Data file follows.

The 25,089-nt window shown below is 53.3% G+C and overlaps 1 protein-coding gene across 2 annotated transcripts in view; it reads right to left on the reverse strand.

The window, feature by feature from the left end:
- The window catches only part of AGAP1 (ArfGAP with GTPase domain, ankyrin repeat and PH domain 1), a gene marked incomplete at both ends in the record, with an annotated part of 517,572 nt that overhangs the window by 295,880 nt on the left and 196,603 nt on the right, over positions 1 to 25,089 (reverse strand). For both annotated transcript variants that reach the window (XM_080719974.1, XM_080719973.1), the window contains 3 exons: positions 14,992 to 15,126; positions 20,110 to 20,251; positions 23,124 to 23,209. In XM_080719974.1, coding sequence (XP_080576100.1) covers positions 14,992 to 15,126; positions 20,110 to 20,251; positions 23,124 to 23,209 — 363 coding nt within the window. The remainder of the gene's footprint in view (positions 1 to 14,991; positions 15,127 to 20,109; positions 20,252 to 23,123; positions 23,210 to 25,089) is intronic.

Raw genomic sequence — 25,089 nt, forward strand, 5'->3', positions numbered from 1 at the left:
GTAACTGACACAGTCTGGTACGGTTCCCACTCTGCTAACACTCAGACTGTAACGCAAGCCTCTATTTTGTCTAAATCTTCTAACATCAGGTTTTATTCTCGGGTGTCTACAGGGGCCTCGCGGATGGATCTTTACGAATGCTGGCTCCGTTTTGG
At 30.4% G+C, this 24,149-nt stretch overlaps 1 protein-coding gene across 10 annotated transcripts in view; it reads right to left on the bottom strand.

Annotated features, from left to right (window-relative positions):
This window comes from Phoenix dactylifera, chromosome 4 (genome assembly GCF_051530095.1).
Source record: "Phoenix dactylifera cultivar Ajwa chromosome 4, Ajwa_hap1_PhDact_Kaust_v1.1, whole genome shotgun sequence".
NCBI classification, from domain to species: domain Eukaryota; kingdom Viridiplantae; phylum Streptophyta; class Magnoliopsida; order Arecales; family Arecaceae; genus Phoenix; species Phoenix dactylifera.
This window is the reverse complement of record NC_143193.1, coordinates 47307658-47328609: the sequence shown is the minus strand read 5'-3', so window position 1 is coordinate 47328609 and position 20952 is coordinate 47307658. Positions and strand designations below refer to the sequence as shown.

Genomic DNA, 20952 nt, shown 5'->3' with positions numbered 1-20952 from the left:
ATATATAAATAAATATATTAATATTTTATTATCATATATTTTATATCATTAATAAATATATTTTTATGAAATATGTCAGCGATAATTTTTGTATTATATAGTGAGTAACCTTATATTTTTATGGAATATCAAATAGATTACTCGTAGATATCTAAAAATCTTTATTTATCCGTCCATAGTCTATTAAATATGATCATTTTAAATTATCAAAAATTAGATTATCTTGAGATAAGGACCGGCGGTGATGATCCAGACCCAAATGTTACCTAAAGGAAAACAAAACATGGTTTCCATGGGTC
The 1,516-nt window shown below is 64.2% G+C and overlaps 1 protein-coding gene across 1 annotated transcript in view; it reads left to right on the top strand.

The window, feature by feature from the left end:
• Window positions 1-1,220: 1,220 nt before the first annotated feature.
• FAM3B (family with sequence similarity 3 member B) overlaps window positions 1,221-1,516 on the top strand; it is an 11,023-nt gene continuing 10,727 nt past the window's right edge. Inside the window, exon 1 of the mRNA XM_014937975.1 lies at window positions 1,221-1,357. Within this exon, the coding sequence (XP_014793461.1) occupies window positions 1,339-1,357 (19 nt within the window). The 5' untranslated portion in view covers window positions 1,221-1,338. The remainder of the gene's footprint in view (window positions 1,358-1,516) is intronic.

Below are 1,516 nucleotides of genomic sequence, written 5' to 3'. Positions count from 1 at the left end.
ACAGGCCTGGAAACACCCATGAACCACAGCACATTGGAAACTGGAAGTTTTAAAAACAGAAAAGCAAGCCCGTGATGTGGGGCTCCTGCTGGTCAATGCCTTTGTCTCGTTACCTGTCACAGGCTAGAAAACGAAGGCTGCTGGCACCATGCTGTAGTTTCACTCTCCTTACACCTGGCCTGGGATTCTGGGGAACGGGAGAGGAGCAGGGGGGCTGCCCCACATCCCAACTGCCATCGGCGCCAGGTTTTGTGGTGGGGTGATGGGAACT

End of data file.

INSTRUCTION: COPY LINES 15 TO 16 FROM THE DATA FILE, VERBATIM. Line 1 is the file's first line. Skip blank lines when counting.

The window, feature by feature from the left end:
• Window positions 1-1,220: 1,220 nt before the first annotated feature.